On Thursday, Jul 17, 2003, at 12:48 America/Guayaquil, Berin Loritsch
wrote:
> Berin Loritsch wrote:
>
>> The concept translates over to the adaptive cache approach at almost
>> 1:1.
>> The actual individual cost sample is not important. It is the
>> windowed average
>> that is important. For our cache a simple mean would best suit our
>> problem
>> space. The size of the window for our samples will control how
>> responsive
>> our cache control algorithm is. This would affect your cache
>> prediction
>> algorithm as the value k is no longer needed to control
>> responsiveness. The
>> value k can be set at 0, 1, or 0.5 depending on how you want to
>> affect the
>> slope. IMO, the window size should be the determining factor at how
>> the average
>> cost for a resource will converge toward the optimal point. Large
>> window sizes
>> provide slower response, while a smaller window provides faster
>> response.
>
>
> BTW. If we use "0" for the value of "k", then the cache prediction
> algorithm
> as is defined by your "discriminate caching" sequence would be a purely
> random result. The c(eff) function would solve down to the constant
> 0.5,
> and since we discriminate based on a randomly generated number being
> less
> than the result of the function, we have a 50/50 chance
> (theoretically) that
> the random number would be greater than 0.5. I say theoretcially
> because
> not all random number generators are truly random, or even mostly
> random.
>
> If we use "1" for the value of "k", then the prediction algorithm
> follows
> the efficiency value much better. There is a higher chance of having a
> higher number for the cache prediction, which means we will be
> evaluating
> more entries. In fact, as the value for "eff" reaches +/38, we will
> always
> be caching because the result of the equation will always be 1.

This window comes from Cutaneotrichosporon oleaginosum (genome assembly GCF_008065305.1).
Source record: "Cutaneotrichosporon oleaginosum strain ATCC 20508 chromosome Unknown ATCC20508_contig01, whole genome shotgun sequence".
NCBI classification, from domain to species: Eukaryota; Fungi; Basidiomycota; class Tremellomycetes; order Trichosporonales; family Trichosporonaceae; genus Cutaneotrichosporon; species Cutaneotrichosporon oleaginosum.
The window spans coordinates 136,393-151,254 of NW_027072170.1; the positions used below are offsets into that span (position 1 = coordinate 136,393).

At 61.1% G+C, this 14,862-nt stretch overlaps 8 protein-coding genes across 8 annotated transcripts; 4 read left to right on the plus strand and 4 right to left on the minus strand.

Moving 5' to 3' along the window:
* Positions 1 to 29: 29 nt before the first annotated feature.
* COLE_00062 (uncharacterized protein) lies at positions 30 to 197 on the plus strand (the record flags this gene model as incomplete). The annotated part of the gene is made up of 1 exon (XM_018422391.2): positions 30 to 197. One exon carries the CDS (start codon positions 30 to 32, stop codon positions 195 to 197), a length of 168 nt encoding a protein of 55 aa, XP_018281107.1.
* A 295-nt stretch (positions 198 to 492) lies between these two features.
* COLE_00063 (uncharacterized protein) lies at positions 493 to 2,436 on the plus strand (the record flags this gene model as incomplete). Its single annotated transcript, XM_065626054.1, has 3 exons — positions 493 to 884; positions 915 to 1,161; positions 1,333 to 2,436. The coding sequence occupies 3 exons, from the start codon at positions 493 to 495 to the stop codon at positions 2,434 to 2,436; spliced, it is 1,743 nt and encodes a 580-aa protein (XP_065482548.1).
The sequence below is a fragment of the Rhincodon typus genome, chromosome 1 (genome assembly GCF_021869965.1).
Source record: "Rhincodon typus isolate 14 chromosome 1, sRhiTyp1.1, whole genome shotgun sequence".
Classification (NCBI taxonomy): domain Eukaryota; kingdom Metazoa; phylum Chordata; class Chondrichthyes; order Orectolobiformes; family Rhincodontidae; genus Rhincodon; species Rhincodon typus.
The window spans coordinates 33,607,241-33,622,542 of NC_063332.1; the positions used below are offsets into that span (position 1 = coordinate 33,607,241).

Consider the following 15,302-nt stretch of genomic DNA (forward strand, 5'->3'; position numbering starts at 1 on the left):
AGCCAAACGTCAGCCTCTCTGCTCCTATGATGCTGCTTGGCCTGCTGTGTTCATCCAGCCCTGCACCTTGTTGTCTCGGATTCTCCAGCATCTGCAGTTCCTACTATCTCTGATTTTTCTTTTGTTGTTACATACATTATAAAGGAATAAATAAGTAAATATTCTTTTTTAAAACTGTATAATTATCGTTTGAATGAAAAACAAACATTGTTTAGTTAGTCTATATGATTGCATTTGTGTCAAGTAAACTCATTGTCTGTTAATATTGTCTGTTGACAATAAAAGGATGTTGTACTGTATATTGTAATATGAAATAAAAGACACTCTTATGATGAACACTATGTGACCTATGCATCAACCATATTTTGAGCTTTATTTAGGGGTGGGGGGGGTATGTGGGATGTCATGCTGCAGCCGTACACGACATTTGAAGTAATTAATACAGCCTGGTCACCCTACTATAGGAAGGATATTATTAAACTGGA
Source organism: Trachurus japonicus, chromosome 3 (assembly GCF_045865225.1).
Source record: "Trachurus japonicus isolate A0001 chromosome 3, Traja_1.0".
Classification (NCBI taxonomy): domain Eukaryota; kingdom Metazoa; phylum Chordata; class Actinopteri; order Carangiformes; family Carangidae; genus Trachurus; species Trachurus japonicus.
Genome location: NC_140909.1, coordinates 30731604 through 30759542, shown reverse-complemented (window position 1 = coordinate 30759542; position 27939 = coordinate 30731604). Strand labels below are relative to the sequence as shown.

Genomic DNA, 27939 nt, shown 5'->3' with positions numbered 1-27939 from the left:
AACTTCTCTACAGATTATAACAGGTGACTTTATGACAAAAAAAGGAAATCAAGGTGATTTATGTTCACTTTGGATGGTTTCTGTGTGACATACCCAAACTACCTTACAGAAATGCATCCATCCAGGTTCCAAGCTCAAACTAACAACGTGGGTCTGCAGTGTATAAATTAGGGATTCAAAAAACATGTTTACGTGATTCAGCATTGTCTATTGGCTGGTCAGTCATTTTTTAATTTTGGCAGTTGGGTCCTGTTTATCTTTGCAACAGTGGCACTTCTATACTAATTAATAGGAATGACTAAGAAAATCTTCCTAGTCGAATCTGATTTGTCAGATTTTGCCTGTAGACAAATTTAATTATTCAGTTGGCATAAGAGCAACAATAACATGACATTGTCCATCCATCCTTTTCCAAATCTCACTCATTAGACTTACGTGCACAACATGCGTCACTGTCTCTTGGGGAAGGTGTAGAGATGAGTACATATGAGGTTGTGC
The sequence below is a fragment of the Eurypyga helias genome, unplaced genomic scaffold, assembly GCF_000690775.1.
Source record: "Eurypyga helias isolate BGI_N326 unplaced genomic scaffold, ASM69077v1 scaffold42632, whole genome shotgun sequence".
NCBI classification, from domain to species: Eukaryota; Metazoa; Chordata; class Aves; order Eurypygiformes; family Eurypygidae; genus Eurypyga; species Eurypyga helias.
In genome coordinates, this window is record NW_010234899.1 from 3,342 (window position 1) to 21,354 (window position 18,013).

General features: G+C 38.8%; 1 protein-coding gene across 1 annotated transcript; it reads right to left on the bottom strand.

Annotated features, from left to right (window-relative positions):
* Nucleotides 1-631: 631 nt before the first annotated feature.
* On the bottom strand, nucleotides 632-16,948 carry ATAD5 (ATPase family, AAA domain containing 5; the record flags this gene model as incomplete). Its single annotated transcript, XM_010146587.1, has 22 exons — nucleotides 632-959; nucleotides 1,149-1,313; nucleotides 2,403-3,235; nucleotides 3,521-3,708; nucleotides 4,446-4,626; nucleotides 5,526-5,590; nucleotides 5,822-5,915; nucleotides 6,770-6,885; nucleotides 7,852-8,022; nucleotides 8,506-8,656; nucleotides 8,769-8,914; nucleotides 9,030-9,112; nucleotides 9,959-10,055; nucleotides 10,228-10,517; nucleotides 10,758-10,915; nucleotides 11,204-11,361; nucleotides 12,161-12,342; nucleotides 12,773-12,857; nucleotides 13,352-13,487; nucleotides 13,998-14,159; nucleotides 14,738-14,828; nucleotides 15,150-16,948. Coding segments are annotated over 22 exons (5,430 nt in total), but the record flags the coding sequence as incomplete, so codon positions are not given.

>
> If we use "0.5" for the value of "k", then the prediction algorithm
> still
> follows the efficiency value, but our range is now to +/76.
You analysis is fully correct.
> The question then is, where statistically will this efficiency
> algorithm be all the time?
The idea behind such a design is that if a resource has been efficient
(remember that efficiency in this context means "how much costs we
saved so far on that resource") the chance of avoiding caching should
be very small because it's very likely that the noncached version will
be much less efficient. Of course, the same is true for negative
efficiencies (means that the cache is inefficient on those resources).
The important concept is that even if the cache is very efficient on
that resource (thus efficiency is positive and high), we will be
sampling the other side of the fence to understand if its behavior has
changed.
Imagine the peakhour case: the efficiency for a particular resource
is, for example 50 (means that by "not caching" we saved 50 cost units
[the dimension of which depends on the cost function]), this gives us,
roughly a 99% probability of avoid caching that resource. But on that
one request, we find out that caching effiency for that single resource
was +5.
This changes the overall efficiency to 45, thus increasing the chance
of caching to 1.5% (I'm making up the numbers but you get my point).
The next cached request, another +5 cost units are saved, turning into
40 and the caching change to 2%.
If the caching trend continues, the efficiency will eventually swing
positive, changing the caching behavior adaptively.
If the caching trend was just occasional, this will be simply a
perturbation that will be absorbed by the adaptivity of the system.
The hard thing to sell in this algorithm is that even if you *know*
that you are going to be inefficient on a particular resource, you are
going to be, in order to obtain information on *whether* of not your
prediction was right.
This tradeoff seems like a sin to the eyes of many and I believe that
it is exactly this vision that prevented truly adaptive caches to be
tested.
But, of course, I might be completely wrong.

Stefano.